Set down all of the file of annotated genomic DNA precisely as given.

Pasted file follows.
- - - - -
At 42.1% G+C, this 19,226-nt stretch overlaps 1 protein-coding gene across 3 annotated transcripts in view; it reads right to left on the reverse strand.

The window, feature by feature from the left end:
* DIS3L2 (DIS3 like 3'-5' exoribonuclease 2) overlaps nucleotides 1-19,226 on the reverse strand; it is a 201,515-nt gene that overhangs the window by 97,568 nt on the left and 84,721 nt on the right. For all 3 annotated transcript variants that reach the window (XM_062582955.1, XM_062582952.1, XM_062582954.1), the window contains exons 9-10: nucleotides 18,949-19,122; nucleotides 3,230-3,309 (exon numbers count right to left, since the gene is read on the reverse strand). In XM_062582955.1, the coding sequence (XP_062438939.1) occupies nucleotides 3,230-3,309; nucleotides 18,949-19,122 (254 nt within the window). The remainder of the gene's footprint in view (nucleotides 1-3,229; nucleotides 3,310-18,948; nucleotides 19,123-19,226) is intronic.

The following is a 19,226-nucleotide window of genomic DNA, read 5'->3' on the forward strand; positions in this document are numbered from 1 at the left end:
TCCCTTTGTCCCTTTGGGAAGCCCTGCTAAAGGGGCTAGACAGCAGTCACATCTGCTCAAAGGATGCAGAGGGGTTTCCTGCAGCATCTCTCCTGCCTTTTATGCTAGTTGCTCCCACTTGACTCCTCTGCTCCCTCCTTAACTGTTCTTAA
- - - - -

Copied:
At 42.1% G+C, this 19,226-nt stretch overlaps 1 protein-coding gene across 3 annotated transcripts in view; it reads right to left on the reverse strand.

The window, feature by feature from the left end:
* DIS3L2 (DIS3 like 3'-5' exoribonuclease 2) overlaps nucleotides 1-19,226 on the reverse strand; it is a 201,515-nt gene that overhangs the window by 97,568 nt on the left and 84,721 nt on the right. For all 3 annotated transcript variants that reach the window (XM_062582955.1, XM_062582952.1, XM_062582954.1), the window contains exons 9-10: nucleotides 18,949-19,122; nucleotides 3,230-3,309 (exon numbers count right to left, since the gene is read on the reverse strand). In XM_062582955.1, the coding sequence (XP_062438939.1) occupies nucleotides 3,230-3,309; nucleotides 18,949-19,122 (254 nt within the window). The remainder of the gene's footprint in view (nucleotides 1-3,229; nucleotides 3,310-18,948; nucleotides 19,123-19,226) is intronic.

The following is a 19,226-nucleotide window of genomic DNA, read 5'->3' on the forward strand; positions in this document are numbered from 1 at the left end:
TCCCTTTGTCCCTTTGGGAAGCCCTGCTAAAGGGGCTAGACAGCAGTCACATCTGCTCAAAGGATGCAGAGGGGTTTCCTGCAGCATCTCTCCTGCCTTTTATGCTAGTTGCTCCCACTTGACTCCTCTGCTCCCTCCTTAACTGTTCTTAA